Stieg Larsson – A Biography

Everyone has either read or heard of the Millennium novel series.

If you haven’t, it’s about a journalist and computer hacker who work together to fight Sweden’s right-wing forces. The first three novels, including The Girl with the Dragon Tattoo, were written by Swedish journalist and writer Stieg Larsson. After Larsson’s sudden death in 2004, the fourth and fifth novels were written by Swedish author and crime journalist David Lagercrantz.

But who was the man who wrote the first three books?

Stieg Larsson entered the world on 15th August 1954. He lived with his grandparents in the Swedish countryside until he was nine-years-old. He loved the small wooden house his grandparents owned, but didn’t like the city of Umeå, where he lived with his parents after the death of his grandfather.

Due to conscription law, Larsson served in the Swedish Army between 1974 and 1975. He was trained as a mortarman.

Larsson started writing at age twelve, using a typewriter his parents bought him for his birthday. He wrote science fiction stories, which were all published in magazines. He would later become editor or co-editor of some of these magazines. Between 1978-79, he was the president of Skandinavisk Förening för Science Fiction, Sweden’s largest science fiction fan club. He also wrote for, and edited, the Swedish section of the Fourth International.

Larsson started engaging heavily with far-left political activism during his writing career. He joined his local branch of the Communist Workers’ League, and researched right-wing extremism in Sweden in his spare time. He even published a book on the subject in 1991. In 1995, he established the Swedish Expo Foundation “with the aim of studying and mapping anti-democratic, right-wing extremist and racist tendencies in society”. He also wanted the Foundation to protect “democracy and freedom of speech [in Sweden] against racist, right-wing extremist, anti-Semitic and totalitarian tendencies”. He also became the editor of the foundation’s magazine, Expo. He spoke publicly about right-wing extremism, and fast became instrumental in exposing Swedish extreme right and racist organisations. He was subjected to heavy criticism and hate for this, and even received death threats.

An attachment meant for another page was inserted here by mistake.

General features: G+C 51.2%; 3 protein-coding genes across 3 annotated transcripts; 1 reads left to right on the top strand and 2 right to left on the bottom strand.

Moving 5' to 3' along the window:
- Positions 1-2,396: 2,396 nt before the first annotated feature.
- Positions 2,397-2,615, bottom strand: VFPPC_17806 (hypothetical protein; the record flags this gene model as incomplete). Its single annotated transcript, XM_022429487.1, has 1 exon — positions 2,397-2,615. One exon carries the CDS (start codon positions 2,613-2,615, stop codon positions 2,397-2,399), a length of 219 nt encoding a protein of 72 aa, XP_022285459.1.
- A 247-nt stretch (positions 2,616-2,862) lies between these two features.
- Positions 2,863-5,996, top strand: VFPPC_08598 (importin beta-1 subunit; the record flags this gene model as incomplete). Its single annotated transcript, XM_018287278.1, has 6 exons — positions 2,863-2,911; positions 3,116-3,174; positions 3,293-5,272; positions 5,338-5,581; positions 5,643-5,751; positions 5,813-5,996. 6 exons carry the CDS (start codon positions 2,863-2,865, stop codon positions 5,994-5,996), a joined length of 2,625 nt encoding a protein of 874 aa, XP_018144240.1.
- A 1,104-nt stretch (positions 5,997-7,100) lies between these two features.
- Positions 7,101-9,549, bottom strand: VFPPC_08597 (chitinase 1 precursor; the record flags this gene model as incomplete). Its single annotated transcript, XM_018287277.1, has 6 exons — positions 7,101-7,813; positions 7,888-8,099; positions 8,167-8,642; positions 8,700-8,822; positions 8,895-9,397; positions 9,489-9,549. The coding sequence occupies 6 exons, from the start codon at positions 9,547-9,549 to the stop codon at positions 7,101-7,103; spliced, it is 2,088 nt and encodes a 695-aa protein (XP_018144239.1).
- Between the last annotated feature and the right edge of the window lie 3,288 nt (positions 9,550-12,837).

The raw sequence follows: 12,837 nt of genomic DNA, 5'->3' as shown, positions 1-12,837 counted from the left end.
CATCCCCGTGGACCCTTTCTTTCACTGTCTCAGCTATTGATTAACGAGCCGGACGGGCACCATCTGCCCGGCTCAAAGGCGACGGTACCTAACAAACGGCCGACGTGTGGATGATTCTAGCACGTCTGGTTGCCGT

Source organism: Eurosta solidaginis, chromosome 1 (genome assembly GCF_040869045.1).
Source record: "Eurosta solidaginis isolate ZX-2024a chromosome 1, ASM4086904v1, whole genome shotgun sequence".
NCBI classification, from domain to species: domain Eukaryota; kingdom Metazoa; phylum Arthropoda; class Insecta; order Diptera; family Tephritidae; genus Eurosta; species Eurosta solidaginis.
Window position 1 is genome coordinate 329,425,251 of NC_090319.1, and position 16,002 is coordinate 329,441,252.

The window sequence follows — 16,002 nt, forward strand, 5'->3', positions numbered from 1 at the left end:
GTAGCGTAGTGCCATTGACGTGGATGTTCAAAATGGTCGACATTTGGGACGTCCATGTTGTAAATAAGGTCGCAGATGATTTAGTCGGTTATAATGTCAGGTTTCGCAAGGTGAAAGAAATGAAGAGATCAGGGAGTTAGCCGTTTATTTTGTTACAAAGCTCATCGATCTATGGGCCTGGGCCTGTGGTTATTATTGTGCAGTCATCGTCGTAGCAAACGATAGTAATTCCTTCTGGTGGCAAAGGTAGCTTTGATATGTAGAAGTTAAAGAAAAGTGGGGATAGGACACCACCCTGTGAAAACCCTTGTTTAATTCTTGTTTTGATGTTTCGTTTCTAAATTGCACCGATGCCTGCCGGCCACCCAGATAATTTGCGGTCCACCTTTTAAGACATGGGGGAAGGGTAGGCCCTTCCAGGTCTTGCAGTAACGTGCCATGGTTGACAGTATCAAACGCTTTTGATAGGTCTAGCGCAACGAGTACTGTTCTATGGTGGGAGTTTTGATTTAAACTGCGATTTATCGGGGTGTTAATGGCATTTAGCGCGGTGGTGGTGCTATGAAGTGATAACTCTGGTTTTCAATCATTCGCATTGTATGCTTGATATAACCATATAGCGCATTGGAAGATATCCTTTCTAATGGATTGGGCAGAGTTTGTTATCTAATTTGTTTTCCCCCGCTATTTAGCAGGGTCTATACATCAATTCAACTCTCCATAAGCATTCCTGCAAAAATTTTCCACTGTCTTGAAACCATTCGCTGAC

The death threats, whether they were legitimate or not, naturally made him fear for his life. He replaced the front door of his home with a fireproof one. He also travelled to and from work at different times each day, and frequently changed the route he would take when going home
.

In 2002, he started writing The Girl with the Dragon Tattoo. He then wrote the two sequels after finishing it and was working on the fourth book at the time of his death. He wanted the series to comprise ten books in total. He wrote the novels spare time, and often ended up working on them long into the night. But he didn’t make any attempt to get them published until just before his death, having decided that the royalties would serve as his retirement fund.


He submitted The Girl with the Dragon Tattoo and its two sequels to a publishing company, but they turned them down. The second publishing company Larsson contacted, Norstedts Förlag, accepted the novels, and they’ve since sold millions of copies.


But Larsson didn’t live to see the phenomenon the Millennium series would become. Seven months after he signed the contract with Norstedts Förlag, he suffered a fatal heart attack after climbing the stairs to the Expo offices. He was fifty-years-old. The heart attack was caused by his unhealthy lifestyle: he was a fast food-eating, coffee-drinking, chain-smoking workaholic.


In his will, Larsson stated that he wanted his assets to be left to his local branch of the Communist Workers’ League upon his death. But the will wasn’t witnessed, so it was invalid under Swedish law. Larsson’s estate (including the royalties from book sales) instead went to his next of kin: his father and brother. This sparked controversy because Larsson’s long-term partner, Eva Gabrielsson, wants to control his work, but she has no legal right to do so because she and Larsson never married.


Despite this, the original three Millennium novels have remained popular to this day. Eighty million copies had been sold by March 2015, and Lagercrantz’s contributions to the series (The Girl in the Spider’s Web and The Girl Who Takes an Eye for an Eye) have only boosted sales even more. The novels have been adapted into films. There’s no doubt in my mind that the series will continue to be popular.


Words by Callum J Jones

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